You don't have to have a dark secret or a tragedy in your past, like Kendra, to feel the sting of shame and a fragile self-image. If you've experienced such rejection, you are simply more in touch with the true human condition. Regardless of your heritage and history, you were destined to wear a mask since the day of your birth. You entered this world with deep needs that could never be fully met because you were created for a relationship that was severed through sin. Although God designed you for fellowship with Him, you were born on the Enemy's turf, alienated from the very purpose of your being. You bear the image of a righteous Creator but fail at every level to participate in the fellowship and the glory for which He designed you.
And so, as a young child, you learned to survive by wearing masks. This is the way of the world: You must do something great, be friendly, follow the rules, make others laugh, have a quiver full of children, be extremely talented, be highly educated, or look beautiful in order to be a person of value.
Based on your background, natural talents, and personality, you created a mask that seems to fit you so perfectly that most of the time you aren't even aware of its presence. Seldom, if ever, have you realized how drastically it cripples your fellowship with God or your intimacy with others. Your mask feels as much a part of you as your own skin. It is simply who you've become.
In the 1980s, a film called The Breakfast Club captured the attention of pop culture. Although the movie earned an R rating, youth workers within prominent churches and Christian organizations were urged to see it because of its effective portrayal of humanity. The story takes place at a suburban high school on a Saturday during detention. The film brilliantly captures the struggle for identity among five students who serve the daylong detention together. The cheerleader, the jock, the punk, the rebel, and the geek begin the morning at odds and with nothing in common. But as they share throughout the day, they learn how similar they truly are. As the day wears on, they in turn divulge their fears, pain, and feelings of rejection. The rebel tells about his abusive father, and the jock explains his pressure to succeed. They are each fighting for a place in a lonely, callous world. Each has assumed an identity-a mask-for survival.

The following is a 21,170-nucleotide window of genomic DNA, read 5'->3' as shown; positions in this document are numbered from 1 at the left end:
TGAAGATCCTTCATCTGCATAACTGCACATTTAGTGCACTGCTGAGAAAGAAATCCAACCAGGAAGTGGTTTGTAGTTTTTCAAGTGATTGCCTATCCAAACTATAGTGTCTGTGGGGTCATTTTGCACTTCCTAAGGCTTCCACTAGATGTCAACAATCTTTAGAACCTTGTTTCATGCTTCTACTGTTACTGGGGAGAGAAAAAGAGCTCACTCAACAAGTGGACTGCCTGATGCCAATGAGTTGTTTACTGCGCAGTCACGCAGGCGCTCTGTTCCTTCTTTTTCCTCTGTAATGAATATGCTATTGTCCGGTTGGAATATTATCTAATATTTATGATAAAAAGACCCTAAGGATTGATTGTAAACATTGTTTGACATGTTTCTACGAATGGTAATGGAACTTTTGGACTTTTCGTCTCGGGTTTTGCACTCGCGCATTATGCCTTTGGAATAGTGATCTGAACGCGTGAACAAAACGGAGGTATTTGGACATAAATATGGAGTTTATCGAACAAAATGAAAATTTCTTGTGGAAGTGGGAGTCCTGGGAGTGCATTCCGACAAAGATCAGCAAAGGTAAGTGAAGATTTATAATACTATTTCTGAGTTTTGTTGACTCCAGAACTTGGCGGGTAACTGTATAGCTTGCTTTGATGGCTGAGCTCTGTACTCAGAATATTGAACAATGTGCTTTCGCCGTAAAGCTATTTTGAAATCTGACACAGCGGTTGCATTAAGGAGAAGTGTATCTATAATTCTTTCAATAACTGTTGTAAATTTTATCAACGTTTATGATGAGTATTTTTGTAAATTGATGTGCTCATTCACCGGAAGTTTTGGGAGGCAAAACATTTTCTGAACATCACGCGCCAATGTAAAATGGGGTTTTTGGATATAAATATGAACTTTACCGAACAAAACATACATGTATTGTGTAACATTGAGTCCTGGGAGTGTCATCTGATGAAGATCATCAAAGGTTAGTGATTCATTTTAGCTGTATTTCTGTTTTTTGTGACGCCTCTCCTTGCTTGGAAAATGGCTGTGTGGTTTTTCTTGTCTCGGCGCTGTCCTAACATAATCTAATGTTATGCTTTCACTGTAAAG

Perhaps you remember this vivid struggle for identity as a teenager. It was probably during these tumultuous years that you settled on how you would define yourself. Was it based on looks? Boyfriends? Grades? Sports? Parties? Money? Clothes? Talents? Or did you leave high school still lost? Perhaps you defined yourself not by what you could do but by what you couldn't do. Stupid. Ugly. Rejected. Ordinary.
Although you probably no longer feel that raw insecurity of adolescence, the pain and the questions may lurk just below your "mature" adult identity. Adulthood feels more secure only because you've grown more comfortable and confident in your mask.
Nothing holds both the potential to heal us more completely or wound us more deeply than simply being genuine. The hope of healing awakens the deep desire to be fully known and valued. This longing sometimes triumphs over fear and prompts us to take risks, to be vulnerable. But that honesty and nakedness alerts us to real dangers. Only when we're truly ourselves can we be utterly rejected.